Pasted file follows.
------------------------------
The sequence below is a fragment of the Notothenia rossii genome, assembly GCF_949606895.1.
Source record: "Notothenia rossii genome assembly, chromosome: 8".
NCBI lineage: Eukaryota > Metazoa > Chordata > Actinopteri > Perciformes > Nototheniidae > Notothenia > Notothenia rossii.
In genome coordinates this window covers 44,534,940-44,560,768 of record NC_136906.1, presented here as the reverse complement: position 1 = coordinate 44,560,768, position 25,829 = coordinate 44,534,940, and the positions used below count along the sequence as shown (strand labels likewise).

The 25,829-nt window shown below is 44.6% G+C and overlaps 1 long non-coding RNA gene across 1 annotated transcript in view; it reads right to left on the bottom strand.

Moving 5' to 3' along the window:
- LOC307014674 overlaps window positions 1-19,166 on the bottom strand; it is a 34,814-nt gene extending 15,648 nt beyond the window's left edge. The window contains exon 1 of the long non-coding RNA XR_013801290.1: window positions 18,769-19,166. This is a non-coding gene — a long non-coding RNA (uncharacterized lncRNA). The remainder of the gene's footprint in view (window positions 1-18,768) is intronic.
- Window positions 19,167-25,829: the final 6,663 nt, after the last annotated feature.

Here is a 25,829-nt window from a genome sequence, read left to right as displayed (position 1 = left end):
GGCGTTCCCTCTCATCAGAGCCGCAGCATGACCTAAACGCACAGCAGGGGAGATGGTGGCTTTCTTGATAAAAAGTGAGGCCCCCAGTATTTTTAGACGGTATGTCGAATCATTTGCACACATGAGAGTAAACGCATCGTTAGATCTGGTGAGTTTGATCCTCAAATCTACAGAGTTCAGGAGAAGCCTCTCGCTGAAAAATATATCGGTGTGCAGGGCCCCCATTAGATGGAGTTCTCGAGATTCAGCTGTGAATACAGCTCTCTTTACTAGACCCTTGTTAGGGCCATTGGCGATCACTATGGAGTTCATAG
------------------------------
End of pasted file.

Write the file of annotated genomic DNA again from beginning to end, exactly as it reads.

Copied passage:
The sequence below is a fragment of the Notothenia rossii genome, assembly GCF_949606895.1.
Source record: "Notothenia rossii genome assembly, chromosome: 8".
NCBI lineage: Eukaryota > Metazoa > Chordata > Actinopteri > Perciformes > Nototheniidae > Notothenia > Notothenia rossii.
In genome coordinates this window covers 44,534,940-44,560,768 of record NC_136906.1, presented here as the reverse complement: position 1 = coordinate 44,560,768, position 25,829 = coordinate 44,534,940, and the positions used below count along the sequence as shown (strand labels likewise).

The 25,829-nt window shown below is 44.6% G+C and overlaps 1 long non-coding RNA gene across 1 annotated transcript in view; it reads right to left on the bottom strand.

Moving 5' to 3' along the window:
- LOC307014674 overlaps window positions 1-19,166 on the bottom strand; it is a 34,814-nt gene extending 15,648 nt beyond the window's left edge. The window contains exon 1 of the long non-coding RNA XR_013801290.1: window positions 18,769-19,166. This is a non-coding gene — a long non-coding RNA (uncharacterized lncRNA). The remainder of the gene's footprint in view (window positions 1-18,768) is intronic.
- Window positions 19,167-25,829: the final 6,663 nt, after the last annotated feature.

Here is a 25,829-nt window from a genome sequence, read left to right as displayed (position 1 = left end):
GGCGTTCCCTCTCATCAGAGCCGCAGCATGACCTAAACGCACAGCAGGGGAGATGGTGGCTTTCTTGATAAAAAGTGAGGCCCCCAGTATTTTTAGACGGTATGTCGAATCATTTGCACACATGAGAGTAAACGCATCGTTAGATCTGGTGAGTTTGATCCTCAAATCTACAGAGTTCAGGAGAAGCCTCTCGCTGAAAAATATATCGGTGTGCAGGGCCCCCATTAGATGGAGTTCTCGAGATTCAGCTGTGAATACAGCTCTCTTTACTAGACCCTTGTTAGGGCCATTGGCGATCACTATGGAGTTCATAG